Author Topic: Balancing Alk and Calcium  (Read 2478 times)

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Offline mikeydog

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Balancing Alk and Calcium
« on: November 13, 2003, 04:58:28 PM »
After last nights discussion about the levels in my tank, and since I just added a Calcium Reactor, and have no clue about Alk and Calc, I decided to do some studying.  I found a very good article that really helped me understand the differnce and similarities of Calcium and Alkalinity in you Reef Tanks.

http://www.advancedaquarist.com/issues/nov2002/chem.htm
125 gal (setup 11/02)
150lbs sand, 110lbs liverock
1.255sg 80F
40gal DIY Sump, ASM G-4 Skimmer
Duel Chamber MSS Calcium Reactor
2x250w DE 10k MH
1x250w DE 14k MH
3x165w VHO lighting

Yellotang

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Balancing Alk and Calcium
« Reply #1 on: November 13, 2003, 06:02:18 PM »
Cool, some of the most important elements in the tank. Don't try to bash your head in to get them perfectly balanced either. Becuase most often, you ain't going to get it perfectly.

Offline Ed

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Balancing Alk and Calcium
« Reply #2 on: November 14, 2003, 06:26:24 AM »
I have heard that magnesium levels affect calcium levels readings?   I think that may have been the problem with guy in this article?  :?:  I am only guessing.
come over and see..:)

Yellotang

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Balancing Alk and Calcium
« Reply #3 on: November 14, 2003, 08:35:52 AM »
From RANDY HOLMES-FARLEY, Ph.D.

http://www.advancedaquarist.com/issues/oct2003/chem.htm

Quote
Magnesium in Marine Aquaria

Magnesium has tremendous biological and chemical relevance to reef aquaria. Fortunately for reefkeepers, it is present in abundance in seawater. There is, in fact, a fairly high turnover of magnesium in reef aquaria with rapidly calcifying organisms. The primary reason that magnesium is not more of a daily concern to aquarists is that the reservoir of magnesium in seawater is very large. Magnesium might be compared to a large lake, with the lake level only slowly responding to changes in inputs from rivers and export via evaporation and the outlet. Consequently, maintenance of magnesium levels is not typically a rapidly developing problem. If using an appropriate salt mix, it may never become a problem for many aquarists.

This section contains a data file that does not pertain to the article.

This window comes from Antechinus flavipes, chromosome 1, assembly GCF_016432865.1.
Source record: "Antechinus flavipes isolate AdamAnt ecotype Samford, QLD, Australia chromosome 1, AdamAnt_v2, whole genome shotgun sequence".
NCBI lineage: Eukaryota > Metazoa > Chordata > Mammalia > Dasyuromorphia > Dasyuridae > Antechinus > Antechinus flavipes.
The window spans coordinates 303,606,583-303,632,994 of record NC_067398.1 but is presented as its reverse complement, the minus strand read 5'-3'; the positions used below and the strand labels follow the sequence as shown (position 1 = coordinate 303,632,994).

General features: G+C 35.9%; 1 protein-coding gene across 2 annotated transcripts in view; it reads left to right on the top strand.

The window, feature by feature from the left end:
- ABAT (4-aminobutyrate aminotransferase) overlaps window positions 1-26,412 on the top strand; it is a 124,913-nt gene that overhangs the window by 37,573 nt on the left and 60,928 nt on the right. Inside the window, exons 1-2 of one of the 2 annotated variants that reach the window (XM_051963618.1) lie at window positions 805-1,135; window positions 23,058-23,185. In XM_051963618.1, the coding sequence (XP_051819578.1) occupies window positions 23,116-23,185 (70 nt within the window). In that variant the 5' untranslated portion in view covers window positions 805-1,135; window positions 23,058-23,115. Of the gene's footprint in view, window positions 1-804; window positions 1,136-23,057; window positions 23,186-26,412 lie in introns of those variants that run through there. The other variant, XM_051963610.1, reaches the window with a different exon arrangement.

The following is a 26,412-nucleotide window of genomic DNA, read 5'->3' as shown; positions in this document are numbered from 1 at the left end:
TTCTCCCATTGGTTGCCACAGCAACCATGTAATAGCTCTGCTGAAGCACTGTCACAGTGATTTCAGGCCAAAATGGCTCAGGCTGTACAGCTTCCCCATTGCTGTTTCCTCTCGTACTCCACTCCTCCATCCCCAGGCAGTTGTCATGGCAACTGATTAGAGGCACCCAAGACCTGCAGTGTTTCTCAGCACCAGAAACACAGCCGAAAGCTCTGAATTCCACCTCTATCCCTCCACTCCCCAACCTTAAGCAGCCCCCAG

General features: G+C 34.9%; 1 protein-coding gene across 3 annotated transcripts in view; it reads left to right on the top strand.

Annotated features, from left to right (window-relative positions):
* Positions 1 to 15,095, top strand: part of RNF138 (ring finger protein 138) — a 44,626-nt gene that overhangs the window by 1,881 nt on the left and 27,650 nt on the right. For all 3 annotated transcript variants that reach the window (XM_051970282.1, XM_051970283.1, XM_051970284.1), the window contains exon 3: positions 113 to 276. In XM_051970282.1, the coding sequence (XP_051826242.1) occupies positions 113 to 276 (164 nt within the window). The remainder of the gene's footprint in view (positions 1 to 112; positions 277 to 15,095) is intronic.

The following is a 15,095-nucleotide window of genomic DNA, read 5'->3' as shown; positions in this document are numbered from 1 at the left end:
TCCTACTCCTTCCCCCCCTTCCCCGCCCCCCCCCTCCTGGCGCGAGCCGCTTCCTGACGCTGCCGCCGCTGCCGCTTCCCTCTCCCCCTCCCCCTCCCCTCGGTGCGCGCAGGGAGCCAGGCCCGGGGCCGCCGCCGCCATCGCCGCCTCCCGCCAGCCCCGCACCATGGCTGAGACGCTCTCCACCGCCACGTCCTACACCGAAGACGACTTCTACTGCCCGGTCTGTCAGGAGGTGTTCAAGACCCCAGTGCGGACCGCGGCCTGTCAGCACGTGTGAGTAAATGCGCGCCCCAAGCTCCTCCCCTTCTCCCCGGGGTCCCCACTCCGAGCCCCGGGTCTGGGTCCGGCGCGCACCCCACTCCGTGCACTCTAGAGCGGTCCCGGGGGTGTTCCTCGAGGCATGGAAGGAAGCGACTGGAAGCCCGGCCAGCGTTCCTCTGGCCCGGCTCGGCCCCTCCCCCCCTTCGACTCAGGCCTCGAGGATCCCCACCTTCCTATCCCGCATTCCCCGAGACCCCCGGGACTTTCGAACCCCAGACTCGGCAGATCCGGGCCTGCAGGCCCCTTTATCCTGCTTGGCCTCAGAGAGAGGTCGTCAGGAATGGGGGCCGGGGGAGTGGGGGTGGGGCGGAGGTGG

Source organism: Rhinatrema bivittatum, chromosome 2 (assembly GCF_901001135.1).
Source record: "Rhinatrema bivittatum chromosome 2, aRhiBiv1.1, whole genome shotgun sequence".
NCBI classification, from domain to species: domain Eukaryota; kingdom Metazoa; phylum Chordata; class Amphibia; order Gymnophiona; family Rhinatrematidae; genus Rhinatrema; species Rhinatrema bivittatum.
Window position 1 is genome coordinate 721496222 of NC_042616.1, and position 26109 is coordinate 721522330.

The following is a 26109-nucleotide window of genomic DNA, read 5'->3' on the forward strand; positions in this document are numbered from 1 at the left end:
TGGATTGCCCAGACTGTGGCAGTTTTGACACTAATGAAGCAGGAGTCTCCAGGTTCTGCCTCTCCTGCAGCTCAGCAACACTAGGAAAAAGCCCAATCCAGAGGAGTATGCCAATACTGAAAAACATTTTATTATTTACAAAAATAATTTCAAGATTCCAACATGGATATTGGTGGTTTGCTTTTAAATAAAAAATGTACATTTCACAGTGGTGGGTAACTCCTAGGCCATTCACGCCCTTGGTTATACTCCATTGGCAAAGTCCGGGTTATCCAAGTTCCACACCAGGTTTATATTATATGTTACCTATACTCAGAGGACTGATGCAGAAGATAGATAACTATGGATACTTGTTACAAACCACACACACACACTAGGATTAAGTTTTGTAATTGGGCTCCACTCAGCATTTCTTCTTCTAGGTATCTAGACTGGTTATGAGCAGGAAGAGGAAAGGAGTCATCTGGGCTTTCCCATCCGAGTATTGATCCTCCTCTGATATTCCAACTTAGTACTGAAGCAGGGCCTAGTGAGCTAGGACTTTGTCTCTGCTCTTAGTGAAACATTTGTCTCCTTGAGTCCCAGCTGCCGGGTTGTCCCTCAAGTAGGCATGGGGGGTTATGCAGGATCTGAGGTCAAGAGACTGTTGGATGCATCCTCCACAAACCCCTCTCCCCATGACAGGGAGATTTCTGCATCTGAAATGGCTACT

Meaning that magnesium is normally not a thing for any of use to be concerned with.

Quote
The other major source is calcium supplements. Many of these supplements contain magnesium, either by “accident” (as in the case of calcium carbonate with impurities of magnesium carbonate that is used in CaCO3/CO2 reactors) or because magnesium is intentionally added by manufacturers.


Then if you perform recommended water changes, these levels will balance out, unless you use a bad salt mix.

Quote
Another potential source of magnesium is fish food. Magnesium is present in many such foods at fairly high concentrations, but not enough to have a significant impact on typical levels of magnesium (~1285 ppm).


This means that even when you feed your aquarium large amounts of food that contains large amounts of magnesium, this will not impact the levels in your system. Probable only adding organic and inorganic phosphates and increasing nitrates would be you concern here.

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A 100-gallon aquarium contains about a pound of magnesium! In order to raise that same aquarium by 200 ppm of magnesium, one would need to add on the order of 2 pounds of dry magnesium salts!


Which shows that the increasing or decreasing of  magnesium is a very slow process and it would take a sever change to the chemistry to the system to get it to change.

Randy then concludes with the idea that aquarium keepers are probable more concerned with increased magnesium levels then depleted levels.
Quote
Conclusions

Magnesium is an important ion for reef aquarists. In addition to its many biological functions, it serves to prevent the excessive precipitation of calcium carbonate from both seawater and aquarium water. Since both calcium and alkalinity are very important to organisms that we keep, making sure that they are not lost to excessive precipitation is an important part of aquarium husbandry.


It is my belief that any on that has problems with magnesium in their systems is directly related to their lack of good reef tank husbandry. (Water Changes)

Remember the old saying, "The solution to pollution is dilution"? The same is true when one does good water changes using RO/DI and good saltwater mixes. Then one would never have to worry with playing scientist with chemicals other then calcium/alk.